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How to Get Your Fill Of Fiber-Rich, Plant-Based Foods

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Fiber is an important part of our diets and most people simply aren’t getting enough of it. Fiber is essential to the body’s digestive system and it helps to expel toxins from the intestines and the bowels. Fiber is actually a type of carbohydrate that the body doesn’t digest, but instead, passes to help to clear out some of the unhealthy junk we’ve been eating.

The two types of fibers include soluble and insoluble. Soluble fibers absorb water from the body and helps move waste. Soluble fiber is related to lowering cholesterol levels and slowing digestion, which keeps our energy levels stable and helps to control our hunger. Insoluble fiber helps to prevent constipation by fermenting and creating bacteria, which makes it bulky and helps to clean our digestive tract from leftovers. Ew, but yay!

The recommended daily intake of fiber for women hovers between 21 and 25 grams of fiber per day, while for men it’s 30 to 38 grams per day. Take a look at the list and see if you can find a few more ways to add fiber to your diet!

Fruits

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Fruit is a wonderful way to take in fiber, especially if it is a hot day outside. Keep your fridge stocked with these goodies to help cool down, satisfy that sweet tooth, and get your fiber! You’ll find that raspberries contain 8 grams per cup, a medium sized pear with the skin holds a beautiful 5.5 grams, a medium sized apple has 4.4, bananas and oranges each contain 3.1 each and a cup of halved strawberries has 3 grams. Why not mix up a fruit salad and get a bit of everything to satisfy some of those daily requirements of not only fiber, but vitamins too!

Grains, Cereals, and Pasta

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Okay, so throwing it at someone’s head doesn’t really help to absorb pasta’s fiber content, but the gif was too cute to pass up. Grains, cereals, and pastas all contain a great amount of fiber to help keep us regular. Take a look at each individual package you buy to check if it’s meeting standards. The average amount for a cup of cooked whole-wheat spaghetti is 6.3 grams! A cup of barley that has been pearled and cooked contains 6 grams, ¾ cups of bran flakes in the morning can get you going with a fiber count of 5.3 grams, or if you’re not into cold cereal, try a cup of cooked instant oatmeal for 4 grams of fiber.  Don’t forget about snack time! Just 3 cups of air popped popcorn contains 3.5 grams to keep you snacking happily and healthily.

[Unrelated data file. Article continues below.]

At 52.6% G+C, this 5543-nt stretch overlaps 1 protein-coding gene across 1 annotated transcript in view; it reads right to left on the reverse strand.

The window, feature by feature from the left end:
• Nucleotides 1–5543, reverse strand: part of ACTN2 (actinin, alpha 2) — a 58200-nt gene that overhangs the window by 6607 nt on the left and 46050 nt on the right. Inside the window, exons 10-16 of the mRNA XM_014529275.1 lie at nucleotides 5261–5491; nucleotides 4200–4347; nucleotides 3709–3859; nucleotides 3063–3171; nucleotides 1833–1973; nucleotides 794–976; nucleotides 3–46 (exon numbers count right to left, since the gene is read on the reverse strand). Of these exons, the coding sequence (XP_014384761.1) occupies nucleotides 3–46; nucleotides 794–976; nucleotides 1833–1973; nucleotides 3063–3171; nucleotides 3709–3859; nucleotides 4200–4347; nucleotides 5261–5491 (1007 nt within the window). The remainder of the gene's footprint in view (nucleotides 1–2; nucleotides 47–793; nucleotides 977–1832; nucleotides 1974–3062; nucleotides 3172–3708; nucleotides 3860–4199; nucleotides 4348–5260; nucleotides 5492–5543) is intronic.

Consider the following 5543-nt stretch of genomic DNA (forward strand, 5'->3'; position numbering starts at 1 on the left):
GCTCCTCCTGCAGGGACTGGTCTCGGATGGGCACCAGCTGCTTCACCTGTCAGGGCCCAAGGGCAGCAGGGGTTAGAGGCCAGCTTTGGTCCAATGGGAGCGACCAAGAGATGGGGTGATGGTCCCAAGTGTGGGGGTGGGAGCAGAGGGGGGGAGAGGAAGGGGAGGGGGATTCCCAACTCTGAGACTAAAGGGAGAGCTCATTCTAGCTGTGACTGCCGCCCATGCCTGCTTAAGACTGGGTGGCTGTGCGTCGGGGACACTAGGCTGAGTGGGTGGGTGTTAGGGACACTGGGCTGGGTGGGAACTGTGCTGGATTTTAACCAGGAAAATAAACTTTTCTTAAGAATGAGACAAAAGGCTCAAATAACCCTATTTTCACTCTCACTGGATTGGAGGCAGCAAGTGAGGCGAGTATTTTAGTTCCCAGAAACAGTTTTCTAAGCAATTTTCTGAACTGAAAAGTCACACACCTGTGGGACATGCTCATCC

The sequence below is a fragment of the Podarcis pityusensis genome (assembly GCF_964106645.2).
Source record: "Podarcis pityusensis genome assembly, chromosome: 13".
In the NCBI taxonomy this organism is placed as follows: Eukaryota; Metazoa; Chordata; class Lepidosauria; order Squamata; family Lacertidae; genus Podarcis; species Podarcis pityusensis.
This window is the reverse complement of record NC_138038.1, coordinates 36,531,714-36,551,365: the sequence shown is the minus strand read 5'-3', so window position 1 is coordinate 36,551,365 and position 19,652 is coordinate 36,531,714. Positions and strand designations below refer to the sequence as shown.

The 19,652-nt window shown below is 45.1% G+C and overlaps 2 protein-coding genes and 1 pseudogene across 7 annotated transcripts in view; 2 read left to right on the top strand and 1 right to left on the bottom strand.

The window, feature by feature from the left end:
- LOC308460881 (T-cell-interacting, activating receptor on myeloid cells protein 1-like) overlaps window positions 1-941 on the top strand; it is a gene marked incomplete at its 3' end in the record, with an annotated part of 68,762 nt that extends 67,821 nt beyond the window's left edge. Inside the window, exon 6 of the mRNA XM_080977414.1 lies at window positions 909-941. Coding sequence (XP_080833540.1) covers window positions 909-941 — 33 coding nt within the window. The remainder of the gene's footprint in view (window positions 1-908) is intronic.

Legumes, Nuts, and Seeds

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The leading group of the fiber-packed foods is legumes, nuts, and seeds. These wonderful treats really pack a punch and can easily be incorporated into most meals as a side dish, or even a base! A cup of cooked split peas can contain upwards of 16 grams of fiber! A cup of cooked lentils is close behind with 15.6 grams. Beans wonderful beans, including black beans, lima beans and vegetarian baked beans all contain anywhere from 10.4 to 15 grams of fiber per cooked cup. Seeds bring up the rear with an ounce of almonds (about 23 nuts) containing 3.5 grams and an ounce of pistachio nuts (about 48 nuts) containing a whopping 2.9 grams.  Try adding some of these fiber rich foods to a dish to help meet the daily requirements!

Vegetables

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Vegetables are always good for you! They contain vital nutrients, minerals, and vitamins. The vegetables in this post have all been cooked, but if you’re eating them raw, expect even more of an effect on your digestive system! The leaders of this group are artichokes, which each have around 10.3 grams of fiber, and green peas, which have 8.8 grams of fiber per cup! Looking to add some fiber in a side dish? Try some boiled broccoli or turnip greens which each include 5 grams per cup. Brussels sprouts and sweet corn also include up to 4.1 grams of fiber per cup and make great side dishes to any meal!

Check out the Mayo Clinic’s take on fiber or an article from the Harvard School of Public Health for more information.

Lead image source: Pawel Kuzniar/Wikimedia Commons

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